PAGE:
We find freedom in traveling. Every grain of sand that we step foot on at pristine coasts; every masterpiece hanging at an arts epicenter that we soak in; every foreign culture we absorb from people at the fringes and intersections of life, adds another layer to our ever-evolving self.
We take in the wonders that this world has to offer, from the natural to the man-made. We get drunk in the beauty and excitement of the novel experience. We feel free.
Unfortunately, a third of the world’s population is under pandemic lockdown (though this is set to change as cities start to re-open), and there is a whopping 93% of people live in nations enforcing COVID-19 travel bans. Given these measures, many aren’t able to satisfy their adventurous side and wanderlust. We’re forced to stay grounded and be indoors – for now, that is.
The world may have slowed to a standstill with the spread of COVID-19; but global problems have not. In the travel and tourism industries, for example, the only thing that seems to be commuting from border to border is the virus. We are currently in the dark as to when the pandemic will end, and until a vaccine has become available for all, the travel industry won’t be rebounding anytime soon.
Travel costs will increase
For some regions of the world, peak season for travel occurs right about this time, particularly in the Northern hemisphere as temperatures start to warm. In pre-coronavirus days, airports would be packed, hotels and resorts would be full and tourists would be flooding their social media accounts with travel selfies. Since the pandemic, businesses operating within the travel, tourism, hospitality and events sectors have come grinding to a halt. To make up for the loss of income and profits of airlines, hotels, resorts, adventure activities, travel prices will increase.
Not everyone will start packing their bags and book flights as soon as restrictions have lifted though. Many will proceed cautiously, wary of a second wave of the virus. If people are still reluctant to book a domestic getaway or international trip, in the short-term, airlines may decide to bring down the prices to incentivise people to start planning trips.
Costs of operations may increase to follow the new safety measures such as investing in full thermal scans, disinfection and cleaning technologies and sterilizing robots. Performing these screening processes will take time, and may even delay flight schedules. In our post-pandemic world, these practices will be crucial. A thorough examination of each passenger must be conducted before allowing them to board and with governments enforcing border restrictions and strict quarantine protocols, we can expect waiting times and delays to increase.
Some countries won’t be lifting travel restrictions and mandatory quarantine periods just yet, especially for visitors arriving from countries with high infection rates. According to Boston Consulting Group, a health certificate showing traveler’s clean bill of health may even be required by some governments before allowing entry into their country.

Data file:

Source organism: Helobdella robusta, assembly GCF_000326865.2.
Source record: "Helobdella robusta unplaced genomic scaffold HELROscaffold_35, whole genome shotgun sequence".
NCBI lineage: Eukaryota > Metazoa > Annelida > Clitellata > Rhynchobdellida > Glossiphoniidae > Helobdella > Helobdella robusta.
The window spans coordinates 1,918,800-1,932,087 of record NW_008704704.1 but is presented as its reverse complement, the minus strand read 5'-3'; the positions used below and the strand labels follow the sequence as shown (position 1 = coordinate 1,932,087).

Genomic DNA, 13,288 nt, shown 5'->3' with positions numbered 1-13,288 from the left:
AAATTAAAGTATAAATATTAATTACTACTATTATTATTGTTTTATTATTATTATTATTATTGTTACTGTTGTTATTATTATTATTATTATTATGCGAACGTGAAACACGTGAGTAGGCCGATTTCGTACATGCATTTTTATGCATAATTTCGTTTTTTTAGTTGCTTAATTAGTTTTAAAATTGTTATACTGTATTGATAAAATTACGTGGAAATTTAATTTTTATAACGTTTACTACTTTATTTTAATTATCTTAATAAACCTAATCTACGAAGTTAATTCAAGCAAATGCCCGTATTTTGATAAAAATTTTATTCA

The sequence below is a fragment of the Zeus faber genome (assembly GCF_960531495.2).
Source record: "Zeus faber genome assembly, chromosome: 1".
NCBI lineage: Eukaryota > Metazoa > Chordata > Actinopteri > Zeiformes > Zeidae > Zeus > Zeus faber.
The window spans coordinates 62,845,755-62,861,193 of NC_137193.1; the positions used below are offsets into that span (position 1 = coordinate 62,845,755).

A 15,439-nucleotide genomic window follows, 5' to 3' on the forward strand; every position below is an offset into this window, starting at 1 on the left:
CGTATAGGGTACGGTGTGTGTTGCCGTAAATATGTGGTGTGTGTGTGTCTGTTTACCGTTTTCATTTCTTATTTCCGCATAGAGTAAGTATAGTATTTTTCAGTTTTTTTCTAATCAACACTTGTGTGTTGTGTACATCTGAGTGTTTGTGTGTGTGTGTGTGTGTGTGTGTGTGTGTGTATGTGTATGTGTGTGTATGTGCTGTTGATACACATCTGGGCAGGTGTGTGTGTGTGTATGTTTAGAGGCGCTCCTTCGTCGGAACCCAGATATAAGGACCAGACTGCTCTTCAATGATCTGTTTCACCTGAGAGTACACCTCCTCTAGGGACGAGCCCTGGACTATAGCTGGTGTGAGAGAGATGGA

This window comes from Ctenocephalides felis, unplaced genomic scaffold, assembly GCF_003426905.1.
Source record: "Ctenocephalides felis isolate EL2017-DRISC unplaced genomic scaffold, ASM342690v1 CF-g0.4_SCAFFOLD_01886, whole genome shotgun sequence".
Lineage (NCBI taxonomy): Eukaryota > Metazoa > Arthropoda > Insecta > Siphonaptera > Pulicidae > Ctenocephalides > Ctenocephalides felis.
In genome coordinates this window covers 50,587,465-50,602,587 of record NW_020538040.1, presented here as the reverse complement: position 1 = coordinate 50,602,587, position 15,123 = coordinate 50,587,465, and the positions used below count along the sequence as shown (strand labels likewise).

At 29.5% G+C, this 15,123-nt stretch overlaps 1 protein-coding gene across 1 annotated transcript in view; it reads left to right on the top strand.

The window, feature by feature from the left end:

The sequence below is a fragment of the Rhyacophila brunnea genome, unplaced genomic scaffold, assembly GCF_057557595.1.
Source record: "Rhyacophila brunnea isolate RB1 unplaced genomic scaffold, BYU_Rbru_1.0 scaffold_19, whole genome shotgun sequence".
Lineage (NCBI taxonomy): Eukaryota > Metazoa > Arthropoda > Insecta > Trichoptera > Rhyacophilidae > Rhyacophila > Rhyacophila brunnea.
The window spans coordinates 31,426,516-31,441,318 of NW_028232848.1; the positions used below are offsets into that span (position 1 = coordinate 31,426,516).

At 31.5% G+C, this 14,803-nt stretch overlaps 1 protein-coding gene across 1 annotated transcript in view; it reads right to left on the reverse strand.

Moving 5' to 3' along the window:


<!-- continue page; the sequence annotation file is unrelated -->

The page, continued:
Higher unemployment rates
Travel restrictions and border closures have impacted businesses and this has had a domino effect on workers, with closures leading to job cuts, layoffs and reduced hours, more people are facing financial hardship and economic insecurity. Naturally, traveling for leisure drops in priority as individuals and families prioritise debts, mortgages, rent and utilities.
Given low demand, some businesses within the travel and tourism sector will either close or will be forced to lay off more employees. It is a vicious cycle that only governments with stimulus packages and progressive economic policies may be able to stop.
Eco-tourism and sustainable travel industries centred around environmental protection will also be affected as there is less income to continue conservation efforts.
The pandemic’s effect on tourism is expected to stretch into the next couple of years. Philippines-based sustainable tourism operator Eco Explorations, an organisation with a focus on eco tours and environmental education camps, are doing what they keep to keep their conservation workforce afloat. They have collaborated with the Giving Hero app in their online fundraiser to provide aid for these environmental front liners to help secure their financial future.
“People’s desire to travel is resilient,” TripAdvisor said in a statement to business-focused media publication Insider. “What we’ve seen through SARS, Ebola, terrorist attacks and numerous natural disasters is that the travel industry has always rebounded.”
When travel is given the green light, we can expect a sluggish return to normal for the industry but it will bounce back. People will begin to start feeling safe and comfortable around crowds of strangers and once they have slowly regained their travel confidence, others will be spurred on to join in.
Travelers will initially dip their toes back into road trips before booking in for an international trip. Within a year, we will see a gradual transition from road travel to domestic travel, before international flights begin to take off. Travelers will likely stay in vacation homes and Airbnbs rather than in large hotels to reduce the risk of contact with lots of people.
Until the virus is under control and better systems and safety measures have been adapted, the nomad in us will have to be restrained. We can still indulge in our love of travel in isolation via virtual tours, watching nature documentaries and travel programs. So for now, stay home and stay safe. Your wings may have been clipped, but they’ll grow back and you’ll be exploring the world again soon.
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Cover image by Taryn Elliott.